The first series of images shows a few different species during a rain storm. The Dickcissels below show light drops from fine, misty-type rain. Editing these scenes helped bring out the faint drops. In the first image you get a sense of the natural environment with the bird clinging to a wet plant stem.
(Above: Dickcissel - 1/125, f4.0, ISO 500)
(Above: Dickcissel - 1/400, f4.0, ISO 1100)
The two Barn Swallow images below show two very different looks. In the top image, the bird is a bit smaller in the frame, and the rain is very evident. This was taken in pretty heavy rain and you really get the sense of this with the droplets obvious and abundant. The bird in the bottom image was much closer, and the rain drops appear longer. This is simply an effect of the closer distance.
(Above: Barnswallow - 1/250, f4.0, ISO 500)
(Above: Barnswallow - 1/200, f4.0, ISO 500)
The two images below are good examples of really slow shutter speeds. These are difficult to get sharp, but at shutter speeds of 1/100 of a second (or slower), the rain drops are very elongated. They really stand out, especially against the dark green background. One suggestion for all rain shots is to try to make sure you have a darker background. Having a light background or sky background will usually drown out the raindrops and cancel out the intended effect.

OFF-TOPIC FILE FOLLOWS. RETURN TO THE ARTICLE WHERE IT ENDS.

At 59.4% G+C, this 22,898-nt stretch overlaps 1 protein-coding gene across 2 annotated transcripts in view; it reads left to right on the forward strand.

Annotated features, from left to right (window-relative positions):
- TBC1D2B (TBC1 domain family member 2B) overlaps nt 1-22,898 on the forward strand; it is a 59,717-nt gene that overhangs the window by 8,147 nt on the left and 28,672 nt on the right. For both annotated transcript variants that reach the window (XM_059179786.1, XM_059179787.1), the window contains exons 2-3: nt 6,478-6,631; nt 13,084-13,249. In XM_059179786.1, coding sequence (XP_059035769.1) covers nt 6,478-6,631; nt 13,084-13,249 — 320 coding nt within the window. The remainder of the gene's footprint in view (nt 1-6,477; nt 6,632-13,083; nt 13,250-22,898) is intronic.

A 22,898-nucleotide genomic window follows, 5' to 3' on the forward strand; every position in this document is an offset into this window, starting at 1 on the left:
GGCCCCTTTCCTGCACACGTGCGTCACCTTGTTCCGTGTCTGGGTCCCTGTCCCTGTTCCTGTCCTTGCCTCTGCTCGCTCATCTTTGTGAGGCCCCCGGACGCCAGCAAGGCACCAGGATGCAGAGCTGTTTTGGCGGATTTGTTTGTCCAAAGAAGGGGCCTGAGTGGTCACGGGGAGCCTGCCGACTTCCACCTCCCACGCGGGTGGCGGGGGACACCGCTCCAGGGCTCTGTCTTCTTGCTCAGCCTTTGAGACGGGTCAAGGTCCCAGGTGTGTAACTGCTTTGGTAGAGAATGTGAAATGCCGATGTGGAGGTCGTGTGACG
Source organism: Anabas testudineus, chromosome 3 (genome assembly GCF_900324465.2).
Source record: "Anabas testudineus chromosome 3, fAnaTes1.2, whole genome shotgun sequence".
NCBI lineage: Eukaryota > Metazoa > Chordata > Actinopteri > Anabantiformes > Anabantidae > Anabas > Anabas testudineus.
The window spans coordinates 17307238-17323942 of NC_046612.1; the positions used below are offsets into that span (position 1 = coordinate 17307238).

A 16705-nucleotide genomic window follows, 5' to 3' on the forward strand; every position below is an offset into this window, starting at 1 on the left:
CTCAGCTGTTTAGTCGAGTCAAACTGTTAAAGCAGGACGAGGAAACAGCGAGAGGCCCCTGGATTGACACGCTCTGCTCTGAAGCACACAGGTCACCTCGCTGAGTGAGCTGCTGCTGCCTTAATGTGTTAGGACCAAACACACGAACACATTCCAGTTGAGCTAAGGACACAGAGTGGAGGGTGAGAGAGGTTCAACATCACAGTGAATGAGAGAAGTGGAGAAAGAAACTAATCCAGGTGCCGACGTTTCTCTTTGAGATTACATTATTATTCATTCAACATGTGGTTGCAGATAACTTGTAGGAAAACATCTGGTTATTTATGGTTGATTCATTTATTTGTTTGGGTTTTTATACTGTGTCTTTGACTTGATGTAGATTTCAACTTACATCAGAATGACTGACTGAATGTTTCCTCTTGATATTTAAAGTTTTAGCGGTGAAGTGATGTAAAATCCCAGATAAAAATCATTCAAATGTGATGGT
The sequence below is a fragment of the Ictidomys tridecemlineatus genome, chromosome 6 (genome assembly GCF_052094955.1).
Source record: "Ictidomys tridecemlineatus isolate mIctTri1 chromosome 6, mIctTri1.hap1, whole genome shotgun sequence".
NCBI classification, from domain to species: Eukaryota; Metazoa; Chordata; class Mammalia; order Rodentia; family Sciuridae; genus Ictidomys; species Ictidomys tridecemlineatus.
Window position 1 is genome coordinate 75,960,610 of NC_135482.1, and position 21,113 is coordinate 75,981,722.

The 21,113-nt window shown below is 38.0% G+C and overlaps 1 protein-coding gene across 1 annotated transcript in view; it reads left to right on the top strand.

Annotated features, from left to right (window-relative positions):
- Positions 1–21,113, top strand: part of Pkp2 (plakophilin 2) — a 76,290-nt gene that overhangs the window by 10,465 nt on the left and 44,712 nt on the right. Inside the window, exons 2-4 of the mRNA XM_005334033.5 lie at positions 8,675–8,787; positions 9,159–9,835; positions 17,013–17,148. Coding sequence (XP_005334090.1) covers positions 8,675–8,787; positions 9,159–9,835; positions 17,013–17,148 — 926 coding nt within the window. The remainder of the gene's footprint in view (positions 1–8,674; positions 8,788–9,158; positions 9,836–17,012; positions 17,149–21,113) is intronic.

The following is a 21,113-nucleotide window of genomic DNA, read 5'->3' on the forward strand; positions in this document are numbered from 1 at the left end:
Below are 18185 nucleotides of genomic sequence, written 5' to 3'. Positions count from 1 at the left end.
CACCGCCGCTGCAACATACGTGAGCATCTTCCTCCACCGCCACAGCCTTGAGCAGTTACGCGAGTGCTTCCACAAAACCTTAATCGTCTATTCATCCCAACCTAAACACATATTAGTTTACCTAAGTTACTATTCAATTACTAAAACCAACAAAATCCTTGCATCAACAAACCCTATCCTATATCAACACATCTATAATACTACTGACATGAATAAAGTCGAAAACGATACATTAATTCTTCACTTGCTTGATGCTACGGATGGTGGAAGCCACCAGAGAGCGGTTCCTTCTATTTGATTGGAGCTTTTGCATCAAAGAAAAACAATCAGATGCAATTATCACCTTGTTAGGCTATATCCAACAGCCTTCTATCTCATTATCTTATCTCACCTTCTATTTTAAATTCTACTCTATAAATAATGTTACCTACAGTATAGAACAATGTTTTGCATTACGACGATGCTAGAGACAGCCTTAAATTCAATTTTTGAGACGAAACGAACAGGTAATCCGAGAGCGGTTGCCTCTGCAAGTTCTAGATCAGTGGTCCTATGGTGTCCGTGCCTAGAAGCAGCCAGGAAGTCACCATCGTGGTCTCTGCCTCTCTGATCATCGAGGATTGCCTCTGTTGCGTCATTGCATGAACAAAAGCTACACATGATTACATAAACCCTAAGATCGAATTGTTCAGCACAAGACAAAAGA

(Above: Indigo Bunting - 1/100, f4.0, ISO 320)
(Above: Magnolia Warbler - 1/60, f4.0, ISO 140)
** Note: these settings were not intentional. I was trying to shoot at 1/200 but accidentally rolled the shutter speed **
Sometimes I will shoot right after a rain storm ends. The birds generally become a little more active then, and the issues of working in the actual rainstorm are no longer present. In each of the images below, the wet leaves and drops of water add interest and contribute to the overall mood of the image.
(Above: Black-and-white Warbler - 1/250 f4.0, ISO 640)
(Above: Canada Warbler - 1/500, f2.8, ISO 800)
(Above: Northern Waterthrush - 1/400, f4.0, ISO 800)
(Above: Hooded Warbler - 1/500, f4.0, ISO 800)
The last thing I want to discuss with respect to rain is how wet conditions can make interesting images of the subjects themselves. Wet subjects can offer a different look to familiar species. Many times, wet subjects will shake off the water from their bodies, like the Dickcissel immediately below is doing. Remember, shooting slower shutter speeds will make sharpness difficult, and will show motion blur. This image is very interesting to me, as the head and eye are sharp but the fanning tail shows motion. When subjects look like they are about to shake off, I will always shoot a maximum burst of photos to get as many frames as possible, hoping to catch that one frame that offers the wow moment.
(Above: Dickcissel - 1/200, f4.0, ISO 1100)
(Above: Barred Owl -1/250, f4.0, ISO 500)
As you can see from these examples, shooting in the rain can provide a much different look for your images and can add diversity to your portfolio. While there are several challenges to these wet and overcast conditions, I think the results are well worth the challenges.